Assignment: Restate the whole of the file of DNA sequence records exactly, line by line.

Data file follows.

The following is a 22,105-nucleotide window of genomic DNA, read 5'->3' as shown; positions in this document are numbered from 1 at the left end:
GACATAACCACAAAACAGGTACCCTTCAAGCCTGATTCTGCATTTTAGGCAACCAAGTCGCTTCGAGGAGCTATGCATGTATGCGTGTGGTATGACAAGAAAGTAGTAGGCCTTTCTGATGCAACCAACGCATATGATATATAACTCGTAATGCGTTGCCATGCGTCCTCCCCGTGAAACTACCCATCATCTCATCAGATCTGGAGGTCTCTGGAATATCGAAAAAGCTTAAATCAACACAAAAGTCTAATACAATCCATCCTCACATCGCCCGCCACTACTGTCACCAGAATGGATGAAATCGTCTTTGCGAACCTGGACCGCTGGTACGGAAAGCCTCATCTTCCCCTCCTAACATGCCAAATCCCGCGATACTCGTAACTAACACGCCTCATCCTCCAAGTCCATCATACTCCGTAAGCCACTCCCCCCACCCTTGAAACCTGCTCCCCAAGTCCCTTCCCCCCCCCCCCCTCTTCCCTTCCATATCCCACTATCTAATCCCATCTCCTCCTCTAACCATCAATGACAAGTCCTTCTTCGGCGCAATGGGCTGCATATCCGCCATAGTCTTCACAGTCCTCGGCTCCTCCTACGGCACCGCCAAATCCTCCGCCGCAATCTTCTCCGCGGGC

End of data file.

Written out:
The following is a 22,105-nucleotide window of genomic DNA, read 5'->3' as shown; positions in this document are numbered from 1 at the left end:
GACATAACCACAAAACAGGTACCCTTCAAGCCTGATTCTGCATTTTAGGCAACCAAGTCGCTTCGAGGAGCTATGCATGTATGCGTGTGGTATGACAAGAAAGTAGTAGGCCTTTCTGATGCAACCAACGCATATGATATATAACTCGTAATGCGTTGCCATGCGTCCTCCCCGTGAAACTACCCATCATCTCATCAGATCTGGAGGTCTCTGGAATATCGAAAAAGCTTAAATCAACACAAAAGTCTAATACAATCCATCCTCACATCGCCCGCCACTACTGTCACCAGAATGGATGAAATCGTCTTTGCGAACCTGGACCGCTGGTACGGAAAGCCTCATCTTCCCCTCCTAACATGCCAAATCCCGCGATACTCGTAACTAACACGCCTCATCCTCCAAGTCCATCATACTCCGTAAGCCACTCCCCCCACCCTTGAAACCTGCTCCCCAAGTCCCTTCCCCCCCCCCCCCTCTTCCCTTCCATATCCCACTATCTAATCCCATCTCCTCCTCTAACCATCAATGACAAGTCCTTCTTCGGCGCAATGGGCTGCATATCCGCCATAGTCTTCACAGTCCTCGGCTCCTCCTACGGCACCGCCAAATCCTCCGCCGCAATCTTCTCCGCGGGC